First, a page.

Former long jumper from Senegal was long-time head of global athletics governing body and an IOC member but found guilty of corruption last year
As president of the IAAF from 1999-2015, Lamine Diack was the most powerful man in athletics for 16 years at the turn of the millennium. History will not remember the Senegalese sports administrator kindly, though, after he was found guilty of corruption and sentenced last year to four years in prison for helping to cover up doping in Russia in exchange for millions of dollars worth of bribes.
The former long jumper died at home in Dakar, Senegal, in the early hours of Friday (Dec 3) aged 88. Despite his crimes he never actually went to jail due to his old age, ill health and the fact he was under house arrest for five years. His fall from grace was monumental, however, for a man who at his peak was the leader of the world athletics governing body and an important player in the International Olympic Committee and global sport generally.
When the scale of his corruption became known in 2015 and his house of cards began to collapse, AW’s editorial leader column reported: “As head of the global governing body, Diack was meant to be the ultimate guardian of the sport, but his alleged part in covering up drugs tests is the ultimate betrayal and a staggering dereliction of duty.
“We’ve always assumed the IAAF – led by Diack – were locked in a vicious war with the drug cheats. So to find out that the cheats and administrators might have been on the same side beggars belief and has turned elite sport into a criminal racket.”
It will be interesting, therefore, to see how World Athletics and the International Olympic Committee mark his passing.
Born in Dakar, Diack went to university in France and became a top long jumper in the 1950s, winning the national title in France in 1958. Afterwards he coached football in Senegal and helped manage the national team. On one occasion a few years ago, when AW ran a fun feature on a ‘fantasy football team’ consisting of well-known track and field athletes, we named Diack as manager.
In 1999 he succeeded the Italian Primo Nebiolo as president of what was then known as the International Association of Athletics Federations (IAAF). Since its creation in 1912, incidentally, the IAAF, which is now called World Athletics, has only had six presidents, with Diack being the fifth and Sebastian Coe currently holding the role.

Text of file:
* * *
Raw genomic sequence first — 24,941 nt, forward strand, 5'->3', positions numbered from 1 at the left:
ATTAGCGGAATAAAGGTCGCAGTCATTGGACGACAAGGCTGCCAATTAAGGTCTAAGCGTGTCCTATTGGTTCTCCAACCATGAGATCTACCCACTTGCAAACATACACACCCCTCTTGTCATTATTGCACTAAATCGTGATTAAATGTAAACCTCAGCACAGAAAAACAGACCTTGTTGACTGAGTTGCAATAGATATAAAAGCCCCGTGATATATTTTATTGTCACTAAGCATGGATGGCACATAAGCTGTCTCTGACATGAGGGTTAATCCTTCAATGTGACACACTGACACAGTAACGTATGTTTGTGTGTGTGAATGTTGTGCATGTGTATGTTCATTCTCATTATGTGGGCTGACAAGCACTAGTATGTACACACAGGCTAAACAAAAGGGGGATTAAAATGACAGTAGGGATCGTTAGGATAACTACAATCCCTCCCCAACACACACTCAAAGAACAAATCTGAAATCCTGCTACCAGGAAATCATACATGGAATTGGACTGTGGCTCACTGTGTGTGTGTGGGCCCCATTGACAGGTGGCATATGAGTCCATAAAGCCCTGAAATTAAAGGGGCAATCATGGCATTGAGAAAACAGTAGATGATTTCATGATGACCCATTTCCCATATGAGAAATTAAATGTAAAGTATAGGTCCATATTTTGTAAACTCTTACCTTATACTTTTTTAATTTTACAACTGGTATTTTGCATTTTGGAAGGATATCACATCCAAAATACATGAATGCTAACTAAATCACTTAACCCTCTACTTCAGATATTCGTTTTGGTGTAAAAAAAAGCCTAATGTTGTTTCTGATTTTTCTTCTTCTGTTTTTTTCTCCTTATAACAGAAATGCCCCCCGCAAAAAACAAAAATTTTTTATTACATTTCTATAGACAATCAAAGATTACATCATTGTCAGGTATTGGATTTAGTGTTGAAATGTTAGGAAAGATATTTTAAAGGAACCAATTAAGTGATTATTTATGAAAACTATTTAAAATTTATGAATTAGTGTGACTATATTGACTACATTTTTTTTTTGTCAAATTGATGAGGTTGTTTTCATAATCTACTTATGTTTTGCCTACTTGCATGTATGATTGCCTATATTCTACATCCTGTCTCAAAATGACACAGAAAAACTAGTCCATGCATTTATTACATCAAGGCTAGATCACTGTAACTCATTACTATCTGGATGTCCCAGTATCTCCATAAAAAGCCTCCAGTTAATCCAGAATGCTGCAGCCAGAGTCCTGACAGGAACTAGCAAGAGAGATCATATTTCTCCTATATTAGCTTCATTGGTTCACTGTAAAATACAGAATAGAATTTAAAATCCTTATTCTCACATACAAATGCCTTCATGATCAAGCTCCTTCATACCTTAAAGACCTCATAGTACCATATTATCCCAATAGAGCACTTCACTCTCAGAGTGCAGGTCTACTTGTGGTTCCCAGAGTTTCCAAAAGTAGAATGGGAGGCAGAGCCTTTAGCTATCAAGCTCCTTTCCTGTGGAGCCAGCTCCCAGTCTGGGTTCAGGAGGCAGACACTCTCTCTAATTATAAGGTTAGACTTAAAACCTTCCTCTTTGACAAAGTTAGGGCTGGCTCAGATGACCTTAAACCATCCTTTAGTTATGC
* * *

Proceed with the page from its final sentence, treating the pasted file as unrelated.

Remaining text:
During this time one of the features of Diack’s presidency was a desire to spread athletics around the globe and to hold grand prix events and more major events outside Europe. Linked to his position as head of the global governing body for the biggest Olympic sport, he also became an IOC member from 1999-2013.
However even during his pomp he often gave the impression at press conferences of being carried by more articulate colleagues as he rambled his way through in French. On more than one occasion there were noticeable raised eyebrows and rolling of eyes in the room and he attracted one or two nicknames as well, none of which were complimentary.
For much of his presidency his leadership ability was dubious but since 2015 he has been a universally disgraced figure – with the exception of his native Senegal perhaps – and last year was found by a French court to have covered up Russian doping cases in 2012 and 2013 in exchange for more than €3 million.
His son, Papa Massata Diack, a former IAAF marketing executive, was also sentenced to five years in prison and fined €1 million for being part of the Russian doping scandal, but remained in hiding in Senegal throughout the process. An investigation found Papa Massata siphoned off around $15 million from TV contracts and commissions to his companies while his father was IAAF president.
READ MORE: Diack guilty of corruption
Judge Rose-Marie Hunault said Diack had “undermined the values of athletics and the fight against doping” with Diack’s lawyers calling the verdict “unfair and inhumane”.